Flood For Thought: When Mumbai Pours, It’s Time To Reflect
While the south-west monsoon does bring Mumbai relief from the scorching heat, it is also a time to look within and see how we are killing the city.
As May draws to a close, Mumbai begins to see signs of an approaching monsoon. Like a bully on his last legs, summer goes into overdrive. Humidity picks up, and yet for the city’s residents, this poses a mixed bag. It hints of an imminent closure to heat, yet at the same time, humidity has to be endured, for seasons too are like egos at war; they don’t give in easily. When the showers come, it is a welcome relief.
Barely a week into the south-west monsoon, Mumbai’s residents start dreading the difficulties caused by rain. July and August are the tricky months to negotiate as the monsoon is known to play havoc with urban infrastructure. And, this has a cascading impact on various verticals. For a city addicted to running on schedule, smooth transport is critical. Transport is the first casualty of the rains. Dust and grime mixed with water makes roads slippery, traffic signals dysfunctional and railway tracks waterlogged, thus delaying trains. In a country given to undisciplined driving, the breakdown of the transport system makes for a nightmare. In all this chaos, frustration runs high, leading to human pathos.
Ever since that day in July 2005, when a cloud burst marooned Mumbai and killed many, Mumbai’s residents have real worries about water logging, flooded streets hiding open manholes, train services coming to a halt, traffic snarls, building collapses and falling trees among a very long list of other inconveniences. However, it is pertinent to add that all this is not new. Most monsoon seasons, for example, have an incident or two on the above mentioned lines. Except, we have added people, dwellings, factories, vehicles and garbage. Simply put, we push the limits and expect rains to comply. July 2005 illustrated what can happen to an ill-prepared city when natural forces combine to deliver a shocker. Imagine how much has been added to Mumbai’s load in the dozen years that followed. According to media reports, in 2006-2007, Mumbai had 15.03 lakh registered vehicles. By 2016-2017, it was 30.69 lakh. Stuck in traffic, you should perhaps contemplate how much your ride adds to climate change and congestion. As human beings change, so does nature. In the years gone by, the monsoon was a consistently rainy season. Now, it comes in fits and starts, but when it decides to hit, it hits really hard.
Mumbai receives a huge amount of rainfall during the south-west monsoon season. As per annual average statistics, the city receives 2,400 mm of rain. Its storm water drains are inadequate to contain the deluge. In earlier years, open spaces helped soak up or drain some of the excess water. Over the years, however, open spaces have disappeared. Land has been lost to roads, buildings and slums, offering little scope for groundwater recharge or drainage. Excess rain water ends up inundating several parts of the city. Areas that get flooded include Hindmata near Dadar, parts of Dharavi, Byculla, Kurla East, Kurla West, King Circle, Santacruz East, parts of Khar, Nagpada, Malad and Marol among many others.
Born from a string of islands in the tidal sea, Mumbai has a drainage problem. What collects within does not flow out if the tide is high. On 26 July last year, the city and suburbs recorded 944 mm of rain and on the next day over 600 mm of rain. Mumbai’s neighbouring district, Raigad, received heavy rains on July 25. All the lakes started overflowing as did the Mithi river that runs through the city. The highest tide fell on one of these days and as a result, water levels kept rising, inundating many suburbs. Over a 1,000 people died and ever since, the monsoon, although coming as a respite from the scorching heat, is taken very seriously by Mumbaikars.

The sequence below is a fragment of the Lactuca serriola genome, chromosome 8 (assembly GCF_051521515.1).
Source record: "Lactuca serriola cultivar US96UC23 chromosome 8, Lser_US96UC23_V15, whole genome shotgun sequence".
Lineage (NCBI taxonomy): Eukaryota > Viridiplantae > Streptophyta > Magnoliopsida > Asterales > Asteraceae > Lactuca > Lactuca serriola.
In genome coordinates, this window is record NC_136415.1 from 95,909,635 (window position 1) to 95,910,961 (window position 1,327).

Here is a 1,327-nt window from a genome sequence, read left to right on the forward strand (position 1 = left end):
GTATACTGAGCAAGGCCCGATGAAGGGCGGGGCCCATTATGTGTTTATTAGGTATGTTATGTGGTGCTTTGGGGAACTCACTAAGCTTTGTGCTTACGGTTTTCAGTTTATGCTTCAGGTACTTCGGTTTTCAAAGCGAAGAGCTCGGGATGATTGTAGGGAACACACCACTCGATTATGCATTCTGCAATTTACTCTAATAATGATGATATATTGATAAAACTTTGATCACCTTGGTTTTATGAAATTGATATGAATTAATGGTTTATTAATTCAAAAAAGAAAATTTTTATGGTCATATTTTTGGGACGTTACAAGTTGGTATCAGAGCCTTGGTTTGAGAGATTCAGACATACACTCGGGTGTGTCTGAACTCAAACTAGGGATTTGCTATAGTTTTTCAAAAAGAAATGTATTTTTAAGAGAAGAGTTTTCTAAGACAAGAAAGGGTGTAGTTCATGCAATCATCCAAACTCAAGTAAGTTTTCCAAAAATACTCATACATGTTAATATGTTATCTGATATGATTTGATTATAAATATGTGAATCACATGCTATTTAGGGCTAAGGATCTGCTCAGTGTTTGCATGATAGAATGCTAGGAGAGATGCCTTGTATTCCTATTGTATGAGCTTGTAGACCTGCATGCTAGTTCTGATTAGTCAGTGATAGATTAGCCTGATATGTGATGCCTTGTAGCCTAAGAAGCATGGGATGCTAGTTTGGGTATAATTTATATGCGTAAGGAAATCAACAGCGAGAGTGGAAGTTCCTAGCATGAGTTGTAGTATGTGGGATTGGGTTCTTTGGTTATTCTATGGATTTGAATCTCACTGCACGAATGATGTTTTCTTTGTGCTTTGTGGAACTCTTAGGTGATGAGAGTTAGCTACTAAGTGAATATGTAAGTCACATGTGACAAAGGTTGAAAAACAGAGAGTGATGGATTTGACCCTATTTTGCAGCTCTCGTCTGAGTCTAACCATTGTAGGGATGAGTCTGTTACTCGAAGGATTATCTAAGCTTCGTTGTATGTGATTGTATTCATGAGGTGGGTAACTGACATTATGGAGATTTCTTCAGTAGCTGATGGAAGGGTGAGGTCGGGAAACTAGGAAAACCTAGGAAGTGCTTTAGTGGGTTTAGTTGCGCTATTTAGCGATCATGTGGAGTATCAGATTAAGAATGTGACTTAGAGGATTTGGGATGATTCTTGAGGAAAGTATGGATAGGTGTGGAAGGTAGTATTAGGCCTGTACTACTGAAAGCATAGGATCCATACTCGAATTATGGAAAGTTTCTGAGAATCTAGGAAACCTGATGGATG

The Mithi is a mirror to Mumbai. A river that overflows and swamps its neighbourhood isn’t as bad as a sewer doing the same. Owing to industrial effluents, garbage, household waste and construction debris, the Mithi is now a dead river, but a giant sewer. A city is as bad as its habits, be it spitting or indiscriminate dumping of waste. This is what makes flood water dirty, opening up the possibility of disease. In the aftermath of the July 2005 flood, Brihanmumbai Municipal Corporation (BMC) started work on cleaning the Mithi.
However, large stretches of the river are yet to be deepened and desilted. Encroachments can still be seen on its banks. As the years go by, even as the city positions municipal workers and pumps to tackle the issue, water logging has become a problem due to a bloated population, growing number of buildings and poor waste management. In a bid to upgrade Mumbai’s storm water drainage system, BMC commenced the Brihanmumbai Storm Water Drainage System (Brimstowad) project, which entails reconstructing many of the drainage systems. Some of the projects under Brimstowad are yet to start. It’s a vicious cycle, if you know what I mean.
The rains are not all worry, though. For Mumbai’s classical music lovers it’s time for concerts, featuring monsoon ragas such as Miya Ki Malhar, Goud Malhar and Des, something that is unique to the city.
The end of the brutal summer season with the arrival of rains is also good news for Mumbai’s growing community of long-distance runners,
For the city’s army of hikers it is the best season to roam the Sahyadri; this is when the hills turn green, mist-wrapped and cool. As news reports of deaths at waterfalls show up, over-enthusiasm claims victims here too. But on the whole, despite humanity’s ways, nature’s take on the monsoon continues to be true – this is the season of life. If only our life was in tune with nature.
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